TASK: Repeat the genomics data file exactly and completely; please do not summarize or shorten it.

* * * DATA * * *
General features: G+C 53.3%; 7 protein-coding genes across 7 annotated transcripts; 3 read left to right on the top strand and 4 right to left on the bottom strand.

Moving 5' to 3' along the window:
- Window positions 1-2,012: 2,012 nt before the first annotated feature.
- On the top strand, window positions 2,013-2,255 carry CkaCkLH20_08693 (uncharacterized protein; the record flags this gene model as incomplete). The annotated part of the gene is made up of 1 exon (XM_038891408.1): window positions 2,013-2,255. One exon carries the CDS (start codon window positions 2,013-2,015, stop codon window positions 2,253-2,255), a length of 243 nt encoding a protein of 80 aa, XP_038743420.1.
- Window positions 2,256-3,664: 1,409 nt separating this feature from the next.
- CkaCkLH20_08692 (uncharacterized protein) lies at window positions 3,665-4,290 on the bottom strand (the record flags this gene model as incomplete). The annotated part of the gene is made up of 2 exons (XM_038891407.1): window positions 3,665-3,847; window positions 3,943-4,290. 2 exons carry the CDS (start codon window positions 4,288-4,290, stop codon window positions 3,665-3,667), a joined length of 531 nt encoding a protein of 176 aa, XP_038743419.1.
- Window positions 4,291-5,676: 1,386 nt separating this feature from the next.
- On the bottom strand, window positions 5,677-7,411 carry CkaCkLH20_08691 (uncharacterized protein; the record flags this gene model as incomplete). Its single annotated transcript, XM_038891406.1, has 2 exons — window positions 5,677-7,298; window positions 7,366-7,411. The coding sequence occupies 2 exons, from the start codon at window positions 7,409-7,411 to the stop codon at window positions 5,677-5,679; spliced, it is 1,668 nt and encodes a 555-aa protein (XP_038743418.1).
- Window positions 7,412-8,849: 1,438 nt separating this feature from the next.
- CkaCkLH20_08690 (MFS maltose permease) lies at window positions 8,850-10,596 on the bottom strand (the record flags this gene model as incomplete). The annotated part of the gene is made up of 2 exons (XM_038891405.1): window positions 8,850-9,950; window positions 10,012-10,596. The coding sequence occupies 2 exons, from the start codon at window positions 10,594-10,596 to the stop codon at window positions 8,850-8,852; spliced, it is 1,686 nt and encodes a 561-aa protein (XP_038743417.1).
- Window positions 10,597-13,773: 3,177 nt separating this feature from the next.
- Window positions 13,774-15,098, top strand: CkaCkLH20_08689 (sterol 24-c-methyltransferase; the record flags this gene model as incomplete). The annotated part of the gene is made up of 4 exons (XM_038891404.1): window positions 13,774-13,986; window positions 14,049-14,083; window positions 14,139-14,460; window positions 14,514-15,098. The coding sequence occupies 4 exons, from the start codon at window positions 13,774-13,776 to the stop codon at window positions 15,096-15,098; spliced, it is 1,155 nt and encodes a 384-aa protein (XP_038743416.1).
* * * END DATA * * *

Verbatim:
General features: G+C 53.3%; 7 protein-coding genes across 7 annotated transcripts; 3 read left to right on the top strand and 4 right to left on the bottom strand.

Moving 5' to 3' along the window:
- Window positions 1-2,012: 2,012 nt before the first annotated feature.
- On the top strand, window positions 2,013-2,255 carry CkaCkLH20_08693 (uncharacterized protein; the record flags this gene model as incomplete). The annotated part of the gene is made up of 1 exon (XM_038891408.1): window positions 2,013-2,255. One exon carries the CDS (start codon window positions 2,013-2,015, stop codon window positions 2,253-2,255), a length of 243 nt encoding a protein of 80 aa, XP_038743420.1.
- Window positions 2,256-3,664: 1,409 nt separating this feature from the next.
- CkaCkLH20_08692 (uncharacterized protein) lies at window positions 3,665-4,290 on the bottom strand (the record flags this gene model as incomplete). The annotated part of the gene is made up of 2 exons (XM_038891407.1): window positions 3,665-3,847; window positions 3,943-4,290. 2 exons carry the CDS (start codon window positions 4,288-4,290, stop codon window positions 3,665-3,667), a joined length of 531 nt encoding a protein of 176 aa, XP_038743419.1.
- Window positions 4,291-5,676: 1,386 nt separating this feature from the next.
- On the bottom strand, window positions 5,677-7,411 carry CkaCkLH20_08691 (uncharacterized protein; the record flags this gene model as incomplete). Its single annotated transcript, XM_038891406.1, has 2 exons — window positions 5,677-7,298; window positions 7,366-7,411. The coding sequence occupies 2 exons, from the start codon at window positions 7,409-7,411 to the stop codon at window positions 5,677-5,679; spliced, it is 1,668 nt and encodes a 555-aa protein (XP_038743418.1).
- Window positions 7,412-8,849: 1,438 nt separating this feature from the next.
- CkaCkLH20_08690 (MFS maltose permease) lies at window positions 8,850-10,596 on the bottom strand (the record flags this gene model as incomplete). The annotated part of the gene is made up of 2 exons (XM_038891405.1): window positions 8,850-9,950; window positions 10,012-10,596. The coding sequence occupies 2 exons, from the start codon at window positions 10,594-10,596 to the stop codon at window positions 8,850-8,852; spliced, it is 1,686 nt and encodes a 561-aa protein (XP_038743417.1).
- Window positions 10,597-13,773: 3,177 nt separating this feature from the next.
- Window positions 13,774-15,098, top strand: CkaCkLH20_08689 (sterol 24-c-methyltransferase; the record flags this gene model as incomplete). The annotated part of the gene is made up of 4 exons (XM_038891404.1): window positions 13,774-13,986; window positions 14,049-14,083; window positions 14,139-14,460; window positions 14,514-15,098. The coding sequence occupies 4 exons, from the start codon at window positions 13,774-13,776 to the stop codon at window positions 15,096-15,098; spliced, it is 1,155 nt and encodes a 384-aa protein (XP_038743416.1).